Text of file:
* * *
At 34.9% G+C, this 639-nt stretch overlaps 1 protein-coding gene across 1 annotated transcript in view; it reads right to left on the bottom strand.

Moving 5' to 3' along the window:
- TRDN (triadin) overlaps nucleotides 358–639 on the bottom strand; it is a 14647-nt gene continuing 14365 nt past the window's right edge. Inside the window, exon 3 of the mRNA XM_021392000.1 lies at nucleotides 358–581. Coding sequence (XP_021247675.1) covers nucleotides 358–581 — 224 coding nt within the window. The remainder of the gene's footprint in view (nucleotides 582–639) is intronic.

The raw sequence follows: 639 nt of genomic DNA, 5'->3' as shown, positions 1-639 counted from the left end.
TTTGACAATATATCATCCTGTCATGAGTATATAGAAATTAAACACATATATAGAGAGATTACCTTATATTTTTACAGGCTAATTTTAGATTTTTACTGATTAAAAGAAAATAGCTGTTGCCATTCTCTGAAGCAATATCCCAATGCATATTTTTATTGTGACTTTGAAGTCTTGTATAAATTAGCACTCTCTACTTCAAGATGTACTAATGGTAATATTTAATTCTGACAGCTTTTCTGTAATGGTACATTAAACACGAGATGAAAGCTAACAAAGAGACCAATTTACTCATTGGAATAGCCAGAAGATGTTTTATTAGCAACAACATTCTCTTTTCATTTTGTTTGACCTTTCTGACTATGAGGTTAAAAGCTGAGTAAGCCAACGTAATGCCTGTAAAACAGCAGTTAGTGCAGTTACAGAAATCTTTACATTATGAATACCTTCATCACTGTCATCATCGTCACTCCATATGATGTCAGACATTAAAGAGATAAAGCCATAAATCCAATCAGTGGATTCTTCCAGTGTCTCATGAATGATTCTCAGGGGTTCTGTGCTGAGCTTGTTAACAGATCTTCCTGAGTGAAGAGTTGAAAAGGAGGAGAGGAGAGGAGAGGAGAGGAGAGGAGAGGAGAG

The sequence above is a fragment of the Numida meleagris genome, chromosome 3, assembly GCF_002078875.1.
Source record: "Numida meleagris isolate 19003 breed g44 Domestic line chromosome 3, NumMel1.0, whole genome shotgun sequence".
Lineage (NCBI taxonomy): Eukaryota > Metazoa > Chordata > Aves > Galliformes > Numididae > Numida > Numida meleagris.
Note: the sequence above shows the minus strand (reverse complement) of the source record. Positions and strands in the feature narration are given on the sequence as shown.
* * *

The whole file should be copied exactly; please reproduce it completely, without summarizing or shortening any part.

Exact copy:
At 34.9% G+C, this 639-nt stretch overlaps 1 protein-coding gene across 1 annotated transcript in view; it reads right to left on the bottom strand.

Moving 5' to 3' along the window:
- TRDN (triadin) overlaps nucleotides 358–639 on the bottom strand; it is a 14647-nt gene continuing 14365 nt past the window's right edge. Inside the window, exon 3 of the mRNA XM_021392000.1 lies at nucleotides 358–581. Coding sequence (XP_021247675.1) covers nucleotides 358–581 — 224 coding nt within the window. The remainder of the gene's footprint in view (nucleotides 582–639) is intronic.

The raw sequence follows: 639 nt of genomic DNA, 5'->3' as shown, positions 1-639 counted from the left end.
TTTGACAATATATCATCCTGTCATGAGTATATAGAAATTAAACACATATATAGAGAGATTACCTTATATTTTTACAGGCTAATTTTAGATTTTTACTGATTAAAAGAAAATAGCTGTTGCCATTCTCTGAAGCAATATCCCAATGCATATTTTTATTGTGACTTTGAAGTCTTGTATAAATTAGCACTCTCTACTTCAAGATGTACTAATGGTAATATTTAATTCTGACAGCTTTTCTGTAATGGTACATTAAACACGAGATGAAAGCTAACAAAGAGACCAATTTACTCATTGGAATAGCCAGAAGATGTTTTATTAGCAACAACATTCTCTTTTCATTTTGTTTGACCTTTCTGACTATGAGGTTAAAAGCTGAGTAAGCCAACGTAATGCCTGTAAAACAGCAGTTAGTGCAGTTACAGAAATCTTTACATTATGAATACCTTCATCACTGTCATCATCGTCACTCCATATGATGTCAGACATTAAAGAGATAAAGCCATAAATCCAATCAGTGGATTCTTCCAGTGTCTCATGAATGATTCTCAGGGGTTCTGTGCTGAGCTTGTTAACAGATCTTCCTGAGTGAAGAGTTGAAAAGGAGGAGAGGAGAGGAGAGGAGAGGAGAGGAGAGGAGAG

The sequence above is a fragment of the Numida meleagris genome, chromosome 3, assembly GCF_002078875.1.
Source record: "Numida meleagris isolate 19003 breed g44 Domestic line chromosome 3, NumMel1.0, whole genome shotgun sequence".
Lineage (NCBI taxonomy): Eukaryota > Metazoa > Chordata > Aves > Galliformes > Numididae > Numida > Numida meleagris.
Note: the sequence above shows the minus strand (reverse complement) of the source record. Positions and strands in the feature narration are given on the sequence as shown.